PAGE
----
Tuesday, April 12, 2011

Your Setting Example #12

Here's a new setting example from an anonymous author that starts with a bit of action.

The luxury of a soft towel to wipe his face afforded him a few moments to forget why he’d been sent back to this vipers’ pit. He drew a whale-bone comb through his unruly, cropped curls until a clipped rap at the door brought his guard back up.


He grabbed his sword from the washing table and walked through the doorway into his living quarters. Two low couches surrounded a square table in the center of the room. A writing desk and dressing table stood against the opposite wall, his traveling roll and pack tucked neatly between them on the hand-woven rug. The closest window on the right was open, the breeze chilling a decanter of wine that sat on a table flanked with short armchairs. No sign that anything was out of place.

This second paragraph contains quite a lot of information to help the reader understand where things are in relation to each other. I bolded those pieces. This kind of information puts a three-dimensional space into the reader's mind and can really bring a setting to life. It's also an easy way to cheat a little description into a fast-paced bit of prose without slowing the prose too much. For example, compare,

He jogged to the mayor's house.

He jogged two blocks to the mayor's house.

The first sentences gives us a sense of action and destination. The second gives action, destination, duration, and a bit of orientation. That's a lot of narrative impact created by just two words.

So that's a good general technique, but I'm a little concerned about the way the description is handled here. The overall tone of this piece is deliberate and detailed, and it's possible that this excerpt would fit in perfectly to the overall piece. So I offer this comment with the understanding that the excerpt might work better as part of the whole. But here, given the nature of the action, this description feels a bit disruptive.

That is, we know the character is upset to be in this setting. We know it's a bad place, and we know that a knock at the door has him on high alert. We know that a knock at the door is threatening enough to require him to take arms. There's danger here.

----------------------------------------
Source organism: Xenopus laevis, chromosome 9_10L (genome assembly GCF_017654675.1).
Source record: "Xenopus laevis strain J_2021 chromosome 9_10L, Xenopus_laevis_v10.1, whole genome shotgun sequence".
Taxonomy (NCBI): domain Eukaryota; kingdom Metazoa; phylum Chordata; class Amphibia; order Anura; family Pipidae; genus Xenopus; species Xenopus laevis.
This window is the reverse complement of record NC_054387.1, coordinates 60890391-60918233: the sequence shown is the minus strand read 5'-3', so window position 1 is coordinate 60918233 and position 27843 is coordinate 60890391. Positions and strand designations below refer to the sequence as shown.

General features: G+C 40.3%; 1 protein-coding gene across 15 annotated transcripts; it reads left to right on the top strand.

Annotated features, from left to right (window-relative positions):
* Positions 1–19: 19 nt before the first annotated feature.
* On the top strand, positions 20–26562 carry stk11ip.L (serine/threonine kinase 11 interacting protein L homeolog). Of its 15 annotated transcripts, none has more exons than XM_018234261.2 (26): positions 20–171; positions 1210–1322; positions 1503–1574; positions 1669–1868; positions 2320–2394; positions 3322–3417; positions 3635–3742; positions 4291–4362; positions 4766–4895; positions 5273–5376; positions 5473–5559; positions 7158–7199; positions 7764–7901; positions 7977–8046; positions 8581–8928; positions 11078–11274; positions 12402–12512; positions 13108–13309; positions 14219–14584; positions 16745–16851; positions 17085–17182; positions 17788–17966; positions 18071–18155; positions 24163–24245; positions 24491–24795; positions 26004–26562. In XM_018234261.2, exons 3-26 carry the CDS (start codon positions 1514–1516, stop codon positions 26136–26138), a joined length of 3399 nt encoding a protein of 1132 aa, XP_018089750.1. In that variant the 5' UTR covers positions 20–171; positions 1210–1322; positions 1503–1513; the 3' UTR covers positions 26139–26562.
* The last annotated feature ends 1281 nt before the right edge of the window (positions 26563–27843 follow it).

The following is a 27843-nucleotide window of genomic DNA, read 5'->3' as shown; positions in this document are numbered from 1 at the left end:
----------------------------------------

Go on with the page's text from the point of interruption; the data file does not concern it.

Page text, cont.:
The danger is paused to describe the contents of the room. And that's the part that troubles me a bit. He doesn't answer the door. He examines the layout of the furniture. It reads like a bit of a distraction from the threat which he has already perceived. The stimulus (danger at the door) is triggering a response (description of the room) that doesn't quite flow.

My guess is that the author intended the description to show something about the extreme caution required in this setting. I think the character examines the room for threats. But it doesn't quite read that way because we don't learn why he's scanning the room until the end of the paragraph. Maybe it would help if we had some indication that he thinks the knock at the door might translate into intruders hiding behind the chairs. A bit of action would do the trick, like this:

The luxury of a soft towel to wipe his face afforded him a few moments to forget why he’d been sent back to this vipers’ pit. He drew a whale-bone comb through his unruly, cropped curls until a clipped rap at the door brought his guard back up.


He grabbed his sword from the washing table and walked to the doorway into his living quarters. Weapon at the ready, he peered around the jamb and scanned the room for any traps. Two low couches surrounded a square table in the center of the room. A writing desk and dressing table stood against the opposite wall, his traveling roll and pack tucked neatly between them on the hand-woven rug. The closest window on the right was open, the breeze chilling a decanter of wine that sat on a table flanked with short armchairs. No sign that anything was out of place. 

 I highlighted the new second sentence and the concluding sentence it's meant to link to. Now the reason for the description is clear before it begins, and the conclusion at the end has a stronger context. Do you see how that works? If the excerpt were in a more intimate point of view, we might opt for a bit of interior monologue there instead of the action. As it is, I think action is a bit more in tune with the tone of the excerpt.

But the point is that by bracketing or framing that description with action that makes its purpose clear, it feels less like a pause and more like something that's part of the action.

Theresa

4 comments:

Rachel said...

Wow Theresa, I love these examples. Your additions do make a big difference. I am still stuck on how much of a difference it made in your other example, just adding "two blocks."

Awesome post! Thanks!

JewelTones said...

As I was reading and then hit the descriptive block, I immediately skimmed it looking for WHY his guard came up. I didn't want to be interrupted by the description chunk. The amended version improved that a lot. Then the setting became relevant and more about mood than just a "here's what his house looks like." In a way it feels like it heightens the tension rather than deflates it.

JT

Edittorrent said...

Imparting a sense of purpose to the prose -- it doesn't always have to be a big deal. Small details can get it there, too, sometimes. :)

T

green_knight said...

I think this is inspired. Framing the description with a related action - he looks around, this is what he sees, everything is fine - is very simple and exceedingly effective.